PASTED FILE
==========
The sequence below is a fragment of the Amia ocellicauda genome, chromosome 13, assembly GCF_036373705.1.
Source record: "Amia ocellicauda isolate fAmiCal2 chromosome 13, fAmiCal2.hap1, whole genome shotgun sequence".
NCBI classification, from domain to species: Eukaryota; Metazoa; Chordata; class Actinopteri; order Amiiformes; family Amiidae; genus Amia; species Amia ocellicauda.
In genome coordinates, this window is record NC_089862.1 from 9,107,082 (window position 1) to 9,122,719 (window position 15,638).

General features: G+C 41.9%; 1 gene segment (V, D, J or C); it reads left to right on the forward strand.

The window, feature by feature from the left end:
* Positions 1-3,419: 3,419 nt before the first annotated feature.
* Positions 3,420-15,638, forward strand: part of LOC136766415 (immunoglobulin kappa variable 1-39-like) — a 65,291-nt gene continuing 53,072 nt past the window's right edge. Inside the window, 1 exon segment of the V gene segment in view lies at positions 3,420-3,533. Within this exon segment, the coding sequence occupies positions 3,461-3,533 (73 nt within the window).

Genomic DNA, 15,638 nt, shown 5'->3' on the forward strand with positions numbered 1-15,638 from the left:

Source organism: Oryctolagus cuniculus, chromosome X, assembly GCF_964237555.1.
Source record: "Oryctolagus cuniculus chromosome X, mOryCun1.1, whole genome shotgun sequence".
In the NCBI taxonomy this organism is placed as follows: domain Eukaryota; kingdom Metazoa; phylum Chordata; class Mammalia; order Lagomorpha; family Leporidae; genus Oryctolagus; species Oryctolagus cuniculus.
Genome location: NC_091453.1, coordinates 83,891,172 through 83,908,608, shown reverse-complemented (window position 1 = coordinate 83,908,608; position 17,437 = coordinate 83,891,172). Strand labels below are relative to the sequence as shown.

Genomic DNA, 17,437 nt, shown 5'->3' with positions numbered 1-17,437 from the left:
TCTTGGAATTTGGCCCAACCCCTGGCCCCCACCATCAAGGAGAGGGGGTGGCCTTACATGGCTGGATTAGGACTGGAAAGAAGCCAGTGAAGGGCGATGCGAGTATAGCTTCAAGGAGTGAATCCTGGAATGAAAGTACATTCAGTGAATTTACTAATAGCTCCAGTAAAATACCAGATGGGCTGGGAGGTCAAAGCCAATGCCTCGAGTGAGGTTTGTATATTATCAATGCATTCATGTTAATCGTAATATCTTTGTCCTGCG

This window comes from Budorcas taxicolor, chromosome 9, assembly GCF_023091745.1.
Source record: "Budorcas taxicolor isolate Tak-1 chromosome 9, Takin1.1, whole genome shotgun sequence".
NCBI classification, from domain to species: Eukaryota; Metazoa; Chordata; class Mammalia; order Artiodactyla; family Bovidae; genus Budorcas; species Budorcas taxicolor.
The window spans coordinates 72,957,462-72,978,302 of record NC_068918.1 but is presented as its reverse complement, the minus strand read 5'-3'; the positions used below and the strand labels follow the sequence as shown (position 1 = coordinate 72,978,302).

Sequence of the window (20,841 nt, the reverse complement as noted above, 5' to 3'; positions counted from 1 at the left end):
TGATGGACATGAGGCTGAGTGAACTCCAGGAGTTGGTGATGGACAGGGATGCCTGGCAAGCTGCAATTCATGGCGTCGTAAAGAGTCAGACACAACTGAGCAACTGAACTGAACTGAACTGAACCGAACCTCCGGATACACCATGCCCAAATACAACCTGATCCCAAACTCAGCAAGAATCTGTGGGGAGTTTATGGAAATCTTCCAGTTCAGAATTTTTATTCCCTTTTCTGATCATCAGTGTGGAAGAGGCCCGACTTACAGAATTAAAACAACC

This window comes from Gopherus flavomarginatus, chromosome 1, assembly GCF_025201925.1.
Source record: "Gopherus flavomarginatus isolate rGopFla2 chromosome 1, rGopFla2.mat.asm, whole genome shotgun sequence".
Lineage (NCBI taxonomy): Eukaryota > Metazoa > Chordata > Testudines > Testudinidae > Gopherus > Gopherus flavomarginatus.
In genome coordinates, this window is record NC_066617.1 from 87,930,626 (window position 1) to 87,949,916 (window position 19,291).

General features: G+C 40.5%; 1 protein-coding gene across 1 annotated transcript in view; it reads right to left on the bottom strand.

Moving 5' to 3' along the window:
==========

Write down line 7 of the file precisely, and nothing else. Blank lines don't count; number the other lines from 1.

* Positions 1-3,419: 3,419 nt before the first annotated feature.